Bahrain's ruling family is holding parliamentary and local government elections today but they are unlikely to do anything to resolve the kingdom's political crisis.
The main opposition group, al-Wefaq, is boycotting the polls, along with several other groups – mainly on the grounds that the 40-seat parliament has too little power and that electoral districts have been adjusted to favour the Sunni minority (to which the ruling family belong).
There are also calls for replacement of the prime minister, Khalifa bin Salman Al Khalifa, who has been in office for a scarcely-believable 43 years and happens to be the king's uncle.
The government has responded to the boycott by threatening unspecified punishments for Bahrainis who fail to vote. A cleric from Saudi Arabia – of all places – has been roped-in to tell Bahrainis that voting is a "religious and national" duty (see advertisement below):
For background on the elections, Jane Kinninmont's paper for the Project on Middle East Democracy is well worth reading. Here are its key points:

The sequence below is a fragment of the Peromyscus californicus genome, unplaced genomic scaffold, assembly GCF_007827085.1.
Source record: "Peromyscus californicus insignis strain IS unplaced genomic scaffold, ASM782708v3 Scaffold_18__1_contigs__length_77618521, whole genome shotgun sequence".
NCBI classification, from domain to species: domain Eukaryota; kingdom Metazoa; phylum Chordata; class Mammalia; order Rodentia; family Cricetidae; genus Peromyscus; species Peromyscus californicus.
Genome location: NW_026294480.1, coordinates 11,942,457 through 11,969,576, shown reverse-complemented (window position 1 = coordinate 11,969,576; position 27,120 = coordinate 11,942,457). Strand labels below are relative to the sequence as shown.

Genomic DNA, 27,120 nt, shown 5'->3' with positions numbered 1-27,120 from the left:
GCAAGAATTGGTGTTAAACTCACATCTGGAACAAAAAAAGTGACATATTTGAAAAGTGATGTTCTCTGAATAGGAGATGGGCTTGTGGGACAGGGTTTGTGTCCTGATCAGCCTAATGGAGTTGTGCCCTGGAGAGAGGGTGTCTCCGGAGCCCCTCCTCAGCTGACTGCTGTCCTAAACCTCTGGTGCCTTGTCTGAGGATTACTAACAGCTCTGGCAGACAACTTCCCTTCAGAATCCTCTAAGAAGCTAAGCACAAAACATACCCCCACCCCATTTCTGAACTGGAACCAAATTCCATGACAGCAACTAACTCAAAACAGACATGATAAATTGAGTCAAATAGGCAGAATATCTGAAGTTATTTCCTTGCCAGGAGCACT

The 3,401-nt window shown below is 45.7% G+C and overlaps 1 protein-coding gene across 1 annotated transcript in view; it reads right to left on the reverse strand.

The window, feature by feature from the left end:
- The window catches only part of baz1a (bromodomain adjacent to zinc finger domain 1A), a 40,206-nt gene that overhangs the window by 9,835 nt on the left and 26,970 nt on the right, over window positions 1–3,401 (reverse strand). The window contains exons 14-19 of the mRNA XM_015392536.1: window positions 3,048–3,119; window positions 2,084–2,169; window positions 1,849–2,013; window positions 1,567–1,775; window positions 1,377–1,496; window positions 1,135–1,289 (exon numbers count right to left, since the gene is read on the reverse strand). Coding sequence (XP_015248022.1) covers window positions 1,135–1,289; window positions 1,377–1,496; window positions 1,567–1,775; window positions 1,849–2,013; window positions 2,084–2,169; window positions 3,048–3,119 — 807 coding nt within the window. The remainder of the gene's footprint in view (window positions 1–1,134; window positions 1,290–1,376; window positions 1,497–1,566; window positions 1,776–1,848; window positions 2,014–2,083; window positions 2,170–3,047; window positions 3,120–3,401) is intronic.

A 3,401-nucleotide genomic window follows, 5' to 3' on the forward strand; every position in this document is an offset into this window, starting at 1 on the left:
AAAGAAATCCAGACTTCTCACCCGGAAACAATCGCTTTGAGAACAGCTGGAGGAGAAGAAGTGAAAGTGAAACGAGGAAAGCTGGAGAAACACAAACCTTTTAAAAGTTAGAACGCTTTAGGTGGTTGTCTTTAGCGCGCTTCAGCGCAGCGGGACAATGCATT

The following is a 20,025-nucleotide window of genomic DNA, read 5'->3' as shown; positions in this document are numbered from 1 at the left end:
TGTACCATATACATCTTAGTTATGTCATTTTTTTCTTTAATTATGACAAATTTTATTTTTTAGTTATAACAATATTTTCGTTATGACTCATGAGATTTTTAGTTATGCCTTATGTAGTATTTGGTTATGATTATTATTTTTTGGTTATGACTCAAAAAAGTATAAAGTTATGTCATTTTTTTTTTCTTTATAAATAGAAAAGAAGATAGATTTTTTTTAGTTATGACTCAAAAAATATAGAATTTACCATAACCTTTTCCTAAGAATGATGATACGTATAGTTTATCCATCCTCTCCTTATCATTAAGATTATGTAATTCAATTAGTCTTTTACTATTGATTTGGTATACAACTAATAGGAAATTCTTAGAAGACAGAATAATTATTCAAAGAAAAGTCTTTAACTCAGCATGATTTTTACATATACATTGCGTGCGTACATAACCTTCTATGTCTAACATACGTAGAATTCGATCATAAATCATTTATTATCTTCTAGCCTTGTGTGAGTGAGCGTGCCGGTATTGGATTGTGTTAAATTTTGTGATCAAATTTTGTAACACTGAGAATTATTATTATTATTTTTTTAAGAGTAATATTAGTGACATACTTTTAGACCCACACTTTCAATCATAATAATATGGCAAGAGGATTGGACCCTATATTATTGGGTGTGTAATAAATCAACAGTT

• A failure to institute reforms has led Bahrain’s main opposition groups to boycott upcoming elections, undercutting the legitimacy of a parliament that, in any case, has little power.
• The Bahraini government has unleashed another crackdown on activists, shutting down the space for opposition in the lead up to the election.
• The ongoing repression of peaceful opposition increases the potential for violent groups to exploit widespread disillusionment and take the lead in opposing the government.
• The government’s use of sectarian rhetoric to discredit the Shia opposition has also created fertile ground for the growth of Sunni extremism.
• The US should speak out against the imprisonment of peaceful activists, which adds to long-term security risks, and should be flagged in the important bilateral dialogue by defence officials as well as by diplomats.
I might add that the last point also applies to the British government which has even more cosy relations with Bahrain than the US.
Posted by Brian Whitaker
Saturday, 22 November 2014